Saxony: DGB takes stock: Saxony needs more attractive jobs

Under the leadership of the CDU and FDP, Saxony once advertised itself as a low-wage country.

Saxony: DGB takes stock: Saxony needs more attractive jobs

Under the leadership of the CDU and FDP, Saxony once advertised itself as a low-wage country. The situation has changed in times of a shortage of skilled workers, says the trade union federation.

Dresden (dpa/sn) - The German Trade Union Confederation (DGB) in Saxony sees the state government as having a duty to do more to create attractive jobs. The cabinet must start the new year with momentum and implement important legislative projects of the coalition agreement with more speed, said DGB boss Markus Schlimbach of the German Press Agency. This includes the modernization of the procurement law, the implementation of the laws on equality and civil servants' salaries and the further development of the staff representation law. The test order for an educational exemption law must also be addressed as soon as possible. If such a law is not presented, the DGB and partners are planning a referendum in autumn 2023 for a statutory entitlement to five days of education per year.

Schlimbach also took stock of the year that was coming to an end. It will go down in Saxon economic history as a year "in which the labor market finally turned into an employee market": "The shortage of skilled workers is noticeable everywhere. Every industry without exception complains about a lack of workers and skilled workers. The willingness of employees to change jobs is growing. When the work - and wage conditions are not right, then the company will be changed." Especially among young people, loyalty to a company has fallen significantly, and the quality of employment is playing an increasingly important role.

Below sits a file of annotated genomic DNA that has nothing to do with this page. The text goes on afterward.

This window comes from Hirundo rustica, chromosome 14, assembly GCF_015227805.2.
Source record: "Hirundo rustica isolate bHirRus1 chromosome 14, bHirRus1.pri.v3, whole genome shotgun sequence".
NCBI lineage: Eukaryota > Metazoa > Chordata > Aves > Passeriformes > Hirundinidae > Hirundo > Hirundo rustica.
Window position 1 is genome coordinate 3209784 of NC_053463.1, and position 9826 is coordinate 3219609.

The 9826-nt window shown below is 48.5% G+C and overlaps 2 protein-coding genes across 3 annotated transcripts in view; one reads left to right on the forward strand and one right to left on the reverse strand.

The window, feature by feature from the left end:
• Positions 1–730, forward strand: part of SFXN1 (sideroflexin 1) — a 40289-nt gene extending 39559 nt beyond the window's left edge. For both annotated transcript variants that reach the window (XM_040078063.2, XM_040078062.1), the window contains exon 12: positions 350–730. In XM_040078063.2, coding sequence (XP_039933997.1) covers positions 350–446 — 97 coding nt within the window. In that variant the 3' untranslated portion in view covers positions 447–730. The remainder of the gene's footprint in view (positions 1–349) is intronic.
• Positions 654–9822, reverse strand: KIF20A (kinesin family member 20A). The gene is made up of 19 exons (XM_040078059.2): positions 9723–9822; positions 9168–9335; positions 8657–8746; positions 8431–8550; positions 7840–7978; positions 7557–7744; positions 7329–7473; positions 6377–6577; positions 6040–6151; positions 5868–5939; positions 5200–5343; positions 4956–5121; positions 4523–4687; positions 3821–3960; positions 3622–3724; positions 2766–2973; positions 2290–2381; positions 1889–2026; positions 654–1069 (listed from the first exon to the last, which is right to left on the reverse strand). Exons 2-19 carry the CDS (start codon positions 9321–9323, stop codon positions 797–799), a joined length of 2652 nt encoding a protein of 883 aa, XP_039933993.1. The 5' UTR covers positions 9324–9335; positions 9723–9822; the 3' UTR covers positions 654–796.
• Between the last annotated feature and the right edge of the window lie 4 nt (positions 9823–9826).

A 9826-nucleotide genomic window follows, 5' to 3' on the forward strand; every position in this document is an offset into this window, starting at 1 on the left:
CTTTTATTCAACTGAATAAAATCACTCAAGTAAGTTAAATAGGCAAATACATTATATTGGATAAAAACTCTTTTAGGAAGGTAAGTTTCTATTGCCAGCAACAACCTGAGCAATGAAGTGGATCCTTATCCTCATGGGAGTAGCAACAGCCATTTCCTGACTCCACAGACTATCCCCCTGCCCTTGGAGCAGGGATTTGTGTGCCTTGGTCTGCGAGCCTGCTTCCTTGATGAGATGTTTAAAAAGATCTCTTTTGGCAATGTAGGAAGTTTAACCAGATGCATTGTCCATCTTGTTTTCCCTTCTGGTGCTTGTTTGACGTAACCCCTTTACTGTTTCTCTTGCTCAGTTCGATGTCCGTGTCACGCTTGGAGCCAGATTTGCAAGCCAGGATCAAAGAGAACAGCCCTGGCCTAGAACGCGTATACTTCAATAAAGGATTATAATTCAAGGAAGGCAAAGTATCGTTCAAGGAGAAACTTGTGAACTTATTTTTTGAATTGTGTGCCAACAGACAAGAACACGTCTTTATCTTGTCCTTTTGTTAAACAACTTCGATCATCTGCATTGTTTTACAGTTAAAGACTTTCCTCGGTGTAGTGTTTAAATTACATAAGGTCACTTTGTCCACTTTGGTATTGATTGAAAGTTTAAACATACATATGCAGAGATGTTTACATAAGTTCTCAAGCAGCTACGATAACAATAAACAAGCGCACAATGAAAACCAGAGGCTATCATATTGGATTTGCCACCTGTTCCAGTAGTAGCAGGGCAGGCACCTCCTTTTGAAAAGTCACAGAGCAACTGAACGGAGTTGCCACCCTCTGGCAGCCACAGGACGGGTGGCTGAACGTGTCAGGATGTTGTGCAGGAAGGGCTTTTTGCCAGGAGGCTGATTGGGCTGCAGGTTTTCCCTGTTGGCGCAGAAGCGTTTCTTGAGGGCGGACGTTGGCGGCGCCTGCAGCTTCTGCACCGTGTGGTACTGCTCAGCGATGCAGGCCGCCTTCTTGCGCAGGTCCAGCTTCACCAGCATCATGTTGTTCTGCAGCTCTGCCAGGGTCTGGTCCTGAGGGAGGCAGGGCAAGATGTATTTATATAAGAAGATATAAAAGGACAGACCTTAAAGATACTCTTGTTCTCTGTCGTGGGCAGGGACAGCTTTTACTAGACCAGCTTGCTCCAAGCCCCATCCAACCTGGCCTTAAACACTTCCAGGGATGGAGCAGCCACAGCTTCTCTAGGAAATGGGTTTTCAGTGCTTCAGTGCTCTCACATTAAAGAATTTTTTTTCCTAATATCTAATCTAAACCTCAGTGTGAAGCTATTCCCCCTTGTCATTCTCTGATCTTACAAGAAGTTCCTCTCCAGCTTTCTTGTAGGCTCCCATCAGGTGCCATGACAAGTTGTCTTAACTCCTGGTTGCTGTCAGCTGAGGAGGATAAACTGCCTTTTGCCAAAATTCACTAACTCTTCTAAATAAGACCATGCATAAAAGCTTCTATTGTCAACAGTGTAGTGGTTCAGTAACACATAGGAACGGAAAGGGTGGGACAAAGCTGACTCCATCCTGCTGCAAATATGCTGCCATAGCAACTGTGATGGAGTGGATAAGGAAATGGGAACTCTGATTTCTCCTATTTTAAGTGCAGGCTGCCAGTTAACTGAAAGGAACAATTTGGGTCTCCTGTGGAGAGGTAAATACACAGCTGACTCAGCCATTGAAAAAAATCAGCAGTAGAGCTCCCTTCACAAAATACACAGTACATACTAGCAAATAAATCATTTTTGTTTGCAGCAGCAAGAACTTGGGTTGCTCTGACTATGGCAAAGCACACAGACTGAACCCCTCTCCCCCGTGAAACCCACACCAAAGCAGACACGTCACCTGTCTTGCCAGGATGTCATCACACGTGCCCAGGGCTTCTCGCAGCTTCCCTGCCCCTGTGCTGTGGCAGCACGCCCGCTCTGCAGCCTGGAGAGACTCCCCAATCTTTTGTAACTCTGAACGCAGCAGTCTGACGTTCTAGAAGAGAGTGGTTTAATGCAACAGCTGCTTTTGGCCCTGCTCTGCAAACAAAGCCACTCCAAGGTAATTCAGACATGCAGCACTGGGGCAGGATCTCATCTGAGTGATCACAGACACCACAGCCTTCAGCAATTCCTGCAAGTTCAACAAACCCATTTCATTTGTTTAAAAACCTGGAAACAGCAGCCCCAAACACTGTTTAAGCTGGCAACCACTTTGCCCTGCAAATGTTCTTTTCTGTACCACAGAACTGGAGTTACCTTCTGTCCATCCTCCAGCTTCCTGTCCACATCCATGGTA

Employers and industry associations must finally react in order to keep skilled workers and have enough qualified staff in the future, emphasized Schlimbach. Increasingly, binding collective bargaining agreements is becoming a decisive criterion for employees, so things are looking "bleak" for many companies in Saxony: "Anyone who still ensures extremely unequal wage conditions in the company with per capita bonuses for newly hired workers will lose out in the competition for good workers Fair and transparent remuneration conditions via a collective agreement are a competitive advantage for companies bound by collective agreements. Many employers have not yet received this."

There are also other factors such as flexibility in working hours, home office options and measures to prevent employees from being overwhelmed by the intensification of work. "A foosball table and a bowl of fruit at leisure are no longer evidence of good working conditions. Collective wages, co-determination, good training opportunities and the compatibility of family and work are more important," said Schlimbach.

In numerous sectors, there will be wage disputes in 2023, said Schlimbach. "Whether in the food industry, at Deutsche Post, in the public sector or at Deutsche Bahn - in view of the price increases, employees rightly expect significant wage increases and they will fight for them."

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